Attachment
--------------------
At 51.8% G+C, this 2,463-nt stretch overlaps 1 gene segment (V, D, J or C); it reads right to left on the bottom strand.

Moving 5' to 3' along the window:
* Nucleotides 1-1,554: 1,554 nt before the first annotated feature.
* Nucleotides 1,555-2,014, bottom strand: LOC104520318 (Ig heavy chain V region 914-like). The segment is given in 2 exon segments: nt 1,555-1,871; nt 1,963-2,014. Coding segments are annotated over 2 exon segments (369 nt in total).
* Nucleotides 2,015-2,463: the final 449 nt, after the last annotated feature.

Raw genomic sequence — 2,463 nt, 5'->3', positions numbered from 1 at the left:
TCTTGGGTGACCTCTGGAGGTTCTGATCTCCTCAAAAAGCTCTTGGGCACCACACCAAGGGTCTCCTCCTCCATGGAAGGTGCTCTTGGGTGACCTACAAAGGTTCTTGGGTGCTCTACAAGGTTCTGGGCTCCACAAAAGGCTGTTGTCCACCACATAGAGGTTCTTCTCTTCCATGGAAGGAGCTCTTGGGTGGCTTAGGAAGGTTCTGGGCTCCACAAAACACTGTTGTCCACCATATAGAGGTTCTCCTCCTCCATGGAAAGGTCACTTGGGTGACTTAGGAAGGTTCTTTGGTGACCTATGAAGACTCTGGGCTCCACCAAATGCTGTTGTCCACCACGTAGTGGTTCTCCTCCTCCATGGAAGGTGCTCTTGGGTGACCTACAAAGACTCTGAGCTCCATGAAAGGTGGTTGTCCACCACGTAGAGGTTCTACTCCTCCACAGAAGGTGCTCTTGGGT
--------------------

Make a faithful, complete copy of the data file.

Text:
At 51.8% G+C, this 2,463-nt stretch overlaps 1 gene segment (V, D, J or C); it reads right to left on the bottom strand.

Moving 5' to 3' along the window:
* Nucleotides 1-1,554: 1,554 nt before the first annotated feature.
* Nucleotides 1,555-2,014, bottom strand: LOC104520318 (Ig heavy chain V region 914-like). The segment is given in 2 exon segments: nt 1,555-1,871; nt 1,963-2,014. Coding segments are annotated over 2 exon segments (369 nt in total).
* Nucleotides 2,015-2,463: the final 449 nt, after the last annotated feature.

Raw genomic sequence — 2,463 nt, 5'->3', positions numbered from 1 at the left:
TCTTGGGTGACCTCTGGAGGTTCTGATCTCCTCAAAAAGCTCTTGGGCACCACACCAAGGGTCTCCTCCTCCATGGAAGGTGCTCTTGGGTGACCTACAAAGGTTCTTGGGTGCTCTACAAGGTTCTGGGCTCCACAAAAGGCTGTTGTCCACCACATAGAGGTTCTTCTCTTCCATGGAAGGAGCTCTTGGGTGGCTTAGGAAGGTTCTGGGCTCCACAAAACACTGTTGTCCACCATATAGAGGTTCTCCTCCTCCATGGAAAGGTCACTTGGGTGACTTAGGAAGGTTCTTTGGTGACCTATGAAGACTCTGGGCTCCACCAAATGCTGTTGTCCACCACGTAGTGGTTCTCCTCCTCCATGGAAGGTGCTCTTGGGTGACCTACAAAGACTCTGAGCTCCATGAAAGGTGGTTGTCCACCACGTAGAGGTTCTACTCCTCCACAGAAGGTGCTCTTGGGT